“A trousseau is a wine grape also known as Bastardo, it is also a syndrome- a migratory thrombophlebitis.”

“An over mothering syndrome or under grandmothering syndrome.” I said.

“Migratory Thrombophlebitis sounds bad.” Mom said.

“It is bad, you probably get it from drinking too much Gin.”

“Or from playing Pass the Parcel.”

We topped the night off with a night cap when we got home and celebrated what was just a precursor to the main affair. The wedding was only weeks away…..

Stay tuned for the wedding series of blogs: “Two weddings and a funeral.”

Happy Father’s Day


I don’t remember the last time I gave my daughter Eva a bath. I can imagine my mother doubling over in agony at the thought but on most days, Eva is sponged, ears cleaned out, hair washed and conditioned and on occasion brushed too but not by me, by Daddy. Sigh…

Daddy also gets her ready for bed, puts her diaper on, convincing her on some days that its okay to wear a princess diaper when she really wants a Minnie Mouse, then he takes on the protracted battle over pajamas, sometimes successfully convincing her to wear something other than her ladybird pajamas she grew out of six months ago, at this I am truly amazed and thankful.

Of course in these blissful moments of father daughter bonding mommy isn’t exactly kicked back with her feet up watching sports and drinking beer, she is usually cooking dinner, preparing lunch for the next day or cleaning up the mess from the day if not week before.

As it’s Father’s Day it seems like the perfect moment to mention that through the last two and a half years of parenthood, my husband has changed, from the parent to be who spent most of my pregnancy bewildered, and the first six months of her life thinking “what have I done,” not that was he alone in that.

Although he won’t admit it at first he didn’t want to be seen pushing a pram, but he evolved when he realized mommy was much too slow going up hill. Daddy and Eva have always had bonding moments, from their pram walks when she used to nap in the mornings, to bath time, and feeding the fishes. Through all of this, Eva’s daddy has struggled to keep his identity and continue the things he loves the best, which include primarily: Sports. In the last two years I have noticed that he has picked up one decidedly female trait. He has learned to multitask.

Take this picture of Eva and Daddy’s evening routine, and the video I posted below of Daddy in Mommy’s home office, watching sports on the TV, watching real time game feeds on the internet and entertaining Eva all at the same time. Ahhh Fatherhood.

Fathers Day



Given Daddy’s new multitasking skills, it came as relatively no surprise when Eva said the other day, with the determination and curiosity only a two year old could muster, “I want to grab Daddy’s pee pee.” Then she paused and added “Please.”



“It’s not appropriate.”

“But I said PLEASE.”

“No it’s not right, Daddy’s Pee Pee is HIS pee pee.”

“I will say THANK YOU.”

“No thank you.”


“No the answer is just NO.”

“Daddy, did you both have a shower after swimming lessons?”


“Multi tasking needs a rethink.”


When Eva was fifteen months, my friend Claudia asked me if Eva had started to prefer Daddy yet. I said No, and she warned me that it would happen and I shouldn’t take it personally.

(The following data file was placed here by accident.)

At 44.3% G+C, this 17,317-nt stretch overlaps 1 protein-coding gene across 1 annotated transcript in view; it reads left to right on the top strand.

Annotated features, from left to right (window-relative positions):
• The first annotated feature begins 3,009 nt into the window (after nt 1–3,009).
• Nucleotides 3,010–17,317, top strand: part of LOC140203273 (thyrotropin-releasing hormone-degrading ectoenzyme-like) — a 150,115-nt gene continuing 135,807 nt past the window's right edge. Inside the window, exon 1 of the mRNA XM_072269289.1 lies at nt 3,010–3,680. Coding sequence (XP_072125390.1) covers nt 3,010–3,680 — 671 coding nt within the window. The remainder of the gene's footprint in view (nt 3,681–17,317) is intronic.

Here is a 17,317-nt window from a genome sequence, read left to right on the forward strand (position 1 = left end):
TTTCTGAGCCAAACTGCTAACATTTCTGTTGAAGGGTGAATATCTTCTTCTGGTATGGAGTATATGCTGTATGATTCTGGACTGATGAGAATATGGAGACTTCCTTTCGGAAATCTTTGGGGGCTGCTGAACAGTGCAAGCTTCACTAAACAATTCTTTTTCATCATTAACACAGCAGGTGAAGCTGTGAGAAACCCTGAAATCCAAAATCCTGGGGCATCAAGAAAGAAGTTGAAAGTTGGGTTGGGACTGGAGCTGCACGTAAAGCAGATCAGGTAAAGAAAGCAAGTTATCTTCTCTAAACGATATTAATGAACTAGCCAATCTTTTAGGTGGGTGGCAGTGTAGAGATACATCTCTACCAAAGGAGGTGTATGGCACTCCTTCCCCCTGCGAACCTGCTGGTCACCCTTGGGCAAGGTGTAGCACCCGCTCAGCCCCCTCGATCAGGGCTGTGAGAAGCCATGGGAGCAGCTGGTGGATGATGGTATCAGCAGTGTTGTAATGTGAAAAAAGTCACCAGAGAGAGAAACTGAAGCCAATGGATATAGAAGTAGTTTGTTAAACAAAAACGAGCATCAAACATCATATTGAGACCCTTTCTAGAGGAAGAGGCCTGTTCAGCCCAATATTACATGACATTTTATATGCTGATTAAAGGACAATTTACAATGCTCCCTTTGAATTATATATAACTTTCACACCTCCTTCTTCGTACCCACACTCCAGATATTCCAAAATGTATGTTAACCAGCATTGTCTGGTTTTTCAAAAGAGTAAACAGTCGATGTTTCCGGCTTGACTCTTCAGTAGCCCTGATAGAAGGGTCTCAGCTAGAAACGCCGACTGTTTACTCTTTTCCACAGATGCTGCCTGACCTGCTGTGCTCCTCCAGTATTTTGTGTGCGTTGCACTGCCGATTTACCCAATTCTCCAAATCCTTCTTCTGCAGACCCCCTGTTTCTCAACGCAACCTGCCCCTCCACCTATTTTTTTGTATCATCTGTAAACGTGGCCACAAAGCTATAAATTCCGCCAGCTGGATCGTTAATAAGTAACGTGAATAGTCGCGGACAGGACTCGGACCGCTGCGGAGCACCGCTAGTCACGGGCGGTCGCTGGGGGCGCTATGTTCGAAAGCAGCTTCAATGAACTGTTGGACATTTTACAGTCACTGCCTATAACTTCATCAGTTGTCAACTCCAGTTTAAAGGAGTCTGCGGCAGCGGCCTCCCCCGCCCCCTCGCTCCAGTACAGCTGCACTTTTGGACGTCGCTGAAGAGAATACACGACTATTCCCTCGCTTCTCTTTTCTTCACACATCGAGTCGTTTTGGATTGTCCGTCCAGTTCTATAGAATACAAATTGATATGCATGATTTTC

I was probably days away at that point from what would become a full blown Daddy obsession. Daddy goes to work long before Eva wakes up but when he comes home from work she is usually at the gate to meet him. He barely has time to take his motorbike helmet off or put down his keys and she is in his arms.

“Daddy pushes me higher on the swings,” she says.

“Daddy is more fun,” she says.

“Daddy is bigger,” she says as she swipes at me from his shoulders.

On the weekends Daddy likes to wake her up because he misses out on that during the week. When I come into the room Eva says,

“Nooooo” sticks out her lip and says, ”Don’t sit next to me.” And swipes at me again.

Then sometimes when I pick her up she flat out tries to punch me without realizing that that would probably make me drop her on her head. Sometimes I wonder if she is precocious or if all two year olds are like this with their mothers- I am sure I was. I wish I could say Daddy was immune to her ill treatment but I keep remembering the week he went to work with a blood red eye, which looked like he had joined a fight club, but in reality he had only been swatted with Tinkerbelle’s wand for hiding the TV remote.

It’s hard to feel like you are anywhere near competent when your child is offended by your presence. To make matters worse I had noticed recently that my daughter was speaking with a decidedly British accent in stark contrast to my distinct American diction. Let’s just say she hasn’t inherited the mother tongue. Eva’s father is British as is her nursery teacher Zoe which might have something to do with it- that and the obsession with Peppa Pig.

My two year old bites me as hard as she can on the arm and then says, “Pardon me.”

Our situation reminds me of those women who hire nannies who can’t speak proper English and their kids end up speaking some version of heavily accented pidgin English- just my situation was in reverse.

If Eva ever does let me take her out without her Daddy, people will think I am the nanny and not the young hot variety- the aging spinster. No I will insist, I am not the nanny,

“I’m a derelict mom with a very “proper” child.”

I have noticed that some of the things Eva has been saying lately have a common theme,

“Daddies watch sports and mommies watch the news.”

“Mommy doesn’t climb ladders.”